December 10, 1915: City officials approve zoo in Lester Park

On this day in Duluth in 1915, the Duluth Elks Club announced it had received approval from city officials to open a zoo in Lester Park. The Elks had been pushing city officials on the idea of a zoo all year, pressing hard in November. On December 6 the city adopted a measure for the zoo; a donation of wire fencing by the Pittsburgh Steel Company and fence posts from the Alger-Smith Lumber company helped convince officials the zoo wouldn’t be too much of a burden on city coffers. Newspapers reported the likely spot would be Fairmount Park, but on the tenth Mayor William Prince and Commissioner Farrell accompanied a committee of Elks on an inspection tour of both Fairmount Park and Lester Park, and a portion of Lester was chosen: “In the lower end of the park.” The first two tenants of the zoo were to be, of course, elks—two of them, donated by the game warden of the state of Washington. Unfortunately, the warden gave them to Sioux City, Iowa, before Duluth officials agreed to allow the zoo. With no animals, the zoo didn’t open until the following year, and its first residents consisted of “a couple of deer and two red foxes” which had been donated by a trapper. By mid May, a goose and a porcupine were added. In June the Lester Park Improvement Club objected to the zoo, saying the animals might cause a nuisance. The zoo did not open in 1917. When Duluth finally did get a zoo, it was at Fairmount Park. Its first resident was a deer.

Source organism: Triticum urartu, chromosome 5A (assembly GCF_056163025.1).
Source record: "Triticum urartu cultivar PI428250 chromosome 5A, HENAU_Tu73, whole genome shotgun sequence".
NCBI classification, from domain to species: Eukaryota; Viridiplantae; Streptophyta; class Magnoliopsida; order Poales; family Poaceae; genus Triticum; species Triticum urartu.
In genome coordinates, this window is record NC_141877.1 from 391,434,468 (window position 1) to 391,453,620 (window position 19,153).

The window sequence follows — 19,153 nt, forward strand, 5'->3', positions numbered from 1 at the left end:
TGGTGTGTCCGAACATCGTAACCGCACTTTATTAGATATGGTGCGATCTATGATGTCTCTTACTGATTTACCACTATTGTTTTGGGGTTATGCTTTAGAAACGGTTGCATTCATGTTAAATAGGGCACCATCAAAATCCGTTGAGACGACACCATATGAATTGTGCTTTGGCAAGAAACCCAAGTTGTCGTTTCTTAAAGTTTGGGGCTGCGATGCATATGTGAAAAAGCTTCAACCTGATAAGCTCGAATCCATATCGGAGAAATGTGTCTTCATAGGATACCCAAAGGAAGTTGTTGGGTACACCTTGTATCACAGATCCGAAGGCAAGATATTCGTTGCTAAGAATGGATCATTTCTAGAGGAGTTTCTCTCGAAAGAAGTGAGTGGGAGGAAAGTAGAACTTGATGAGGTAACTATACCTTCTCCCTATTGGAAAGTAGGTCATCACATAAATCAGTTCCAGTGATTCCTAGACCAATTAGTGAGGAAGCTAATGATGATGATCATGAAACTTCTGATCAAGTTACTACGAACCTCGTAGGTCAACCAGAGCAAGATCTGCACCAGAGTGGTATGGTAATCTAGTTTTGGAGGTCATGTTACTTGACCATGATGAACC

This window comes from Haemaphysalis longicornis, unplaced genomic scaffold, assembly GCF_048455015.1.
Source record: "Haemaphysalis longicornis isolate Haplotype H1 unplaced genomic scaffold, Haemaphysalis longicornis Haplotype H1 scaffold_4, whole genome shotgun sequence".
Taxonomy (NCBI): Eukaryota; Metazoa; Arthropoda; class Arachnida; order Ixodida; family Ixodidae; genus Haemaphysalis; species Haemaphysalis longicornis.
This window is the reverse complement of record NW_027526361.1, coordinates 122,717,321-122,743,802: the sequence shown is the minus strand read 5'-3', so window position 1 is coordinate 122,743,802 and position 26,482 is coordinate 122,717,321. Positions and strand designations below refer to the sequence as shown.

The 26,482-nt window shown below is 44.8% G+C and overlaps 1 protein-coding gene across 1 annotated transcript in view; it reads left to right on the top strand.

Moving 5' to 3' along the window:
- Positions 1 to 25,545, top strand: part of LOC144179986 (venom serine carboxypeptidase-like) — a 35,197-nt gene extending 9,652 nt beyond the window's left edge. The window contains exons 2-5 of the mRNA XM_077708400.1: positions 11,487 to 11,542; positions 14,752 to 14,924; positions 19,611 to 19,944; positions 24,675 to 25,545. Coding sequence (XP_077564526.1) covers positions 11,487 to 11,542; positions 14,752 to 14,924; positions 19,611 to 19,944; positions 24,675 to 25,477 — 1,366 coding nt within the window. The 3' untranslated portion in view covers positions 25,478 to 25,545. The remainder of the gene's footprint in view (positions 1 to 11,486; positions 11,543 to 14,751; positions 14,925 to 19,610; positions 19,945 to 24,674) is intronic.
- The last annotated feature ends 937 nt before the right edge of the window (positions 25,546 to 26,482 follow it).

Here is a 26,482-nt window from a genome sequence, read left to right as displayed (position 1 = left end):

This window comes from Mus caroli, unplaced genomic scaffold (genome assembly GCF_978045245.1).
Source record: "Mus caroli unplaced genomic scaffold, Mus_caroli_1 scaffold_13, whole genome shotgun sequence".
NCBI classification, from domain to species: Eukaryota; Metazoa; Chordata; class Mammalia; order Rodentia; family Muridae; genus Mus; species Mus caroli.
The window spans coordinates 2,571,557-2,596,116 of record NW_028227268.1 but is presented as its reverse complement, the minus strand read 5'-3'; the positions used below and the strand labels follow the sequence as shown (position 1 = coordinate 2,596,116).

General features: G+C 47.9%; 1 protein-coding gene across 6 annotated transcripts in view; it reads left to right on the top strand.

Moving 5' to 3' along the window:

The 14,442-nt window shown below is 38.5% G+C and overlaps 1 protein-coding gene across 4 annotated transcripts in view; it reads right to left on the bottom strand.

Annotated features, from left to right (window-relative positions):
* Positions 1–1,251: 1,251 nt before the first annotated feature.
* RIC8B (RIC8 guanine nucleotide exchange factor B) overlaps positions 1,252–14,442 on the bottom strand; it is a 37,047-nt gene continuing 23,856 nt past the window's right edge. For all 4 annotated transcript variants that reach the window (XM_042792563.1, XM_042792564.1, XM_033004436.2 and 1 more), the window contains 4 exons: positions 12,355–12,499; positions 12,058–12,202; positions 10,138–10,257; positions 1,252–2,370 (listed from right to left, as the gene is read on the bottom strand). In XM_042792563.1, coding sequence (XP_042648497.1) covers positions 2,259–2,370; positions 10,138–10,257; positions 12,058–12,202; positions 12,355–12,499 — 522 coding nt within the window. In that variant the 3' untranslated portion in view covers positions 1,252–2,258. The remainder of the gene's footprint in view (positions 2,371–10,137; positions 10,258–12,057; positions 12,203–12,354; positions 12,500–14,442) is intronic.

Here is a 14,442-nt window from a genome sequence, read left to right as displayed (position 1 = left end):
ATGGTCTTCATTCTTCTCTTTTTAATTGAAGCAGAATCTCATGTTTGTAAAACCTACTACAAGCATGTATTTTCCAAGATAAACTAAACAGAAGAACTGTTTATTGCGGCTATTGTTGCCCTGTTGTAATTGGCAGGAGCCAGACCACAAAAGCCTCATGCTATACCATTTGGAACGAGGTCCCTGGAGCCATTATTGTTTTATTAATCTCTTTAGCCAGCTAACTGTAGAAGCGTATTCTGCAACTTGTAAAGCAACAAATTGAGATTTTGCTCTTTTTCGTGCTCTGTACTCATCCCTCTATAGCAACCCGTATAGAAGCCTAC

Lester Park Pavilion, ca. 1900. (Image: University of Minnesota Duluth Kathryn A. Martin Library Archives and Special Collections)

 

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